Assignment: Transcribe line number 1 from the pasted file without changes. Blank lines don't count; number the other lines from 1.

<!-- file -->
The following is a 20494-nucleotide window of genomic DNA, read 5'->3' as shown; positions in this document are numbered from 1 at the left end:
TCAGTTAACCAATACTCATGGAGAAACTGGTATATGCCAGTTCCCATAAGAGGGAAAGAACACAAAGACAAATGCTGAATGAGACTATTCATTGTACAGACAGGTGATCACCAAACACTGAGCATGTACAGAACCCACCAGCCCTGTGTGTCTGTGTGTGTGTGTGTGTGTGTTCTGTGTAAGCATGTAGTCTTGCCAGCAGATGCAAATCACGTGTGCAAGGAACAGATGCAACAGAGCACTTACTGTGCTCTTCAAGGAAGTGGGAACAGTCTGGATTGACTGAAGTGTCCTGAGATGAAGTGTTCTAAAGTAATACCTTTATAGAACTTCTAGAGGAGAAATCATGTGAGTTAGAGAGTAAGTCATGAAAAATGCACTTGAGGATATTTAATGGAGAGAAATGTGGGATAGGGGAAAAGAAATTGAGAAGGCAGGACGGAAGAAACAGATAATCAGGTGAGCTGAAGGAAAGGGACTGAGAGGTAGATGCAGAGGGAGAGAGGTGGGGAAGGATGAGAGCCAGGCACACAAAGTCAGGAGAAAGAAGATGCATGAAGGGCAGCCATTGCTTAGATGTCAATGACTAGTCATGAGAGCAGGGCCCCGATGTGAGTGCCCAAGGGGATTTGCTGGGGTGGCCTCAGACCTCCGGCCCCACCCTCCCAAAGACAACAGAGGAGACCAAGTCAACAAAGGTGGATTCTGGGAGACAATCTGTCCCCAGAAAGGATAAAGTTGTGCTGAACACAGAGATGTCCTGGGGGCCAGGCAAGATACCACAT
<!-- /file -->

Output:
The following is a 20494-nucleotide window of genomic DNA, read 5'->3' as shown; positions in this document are numbered from 1 at the left end: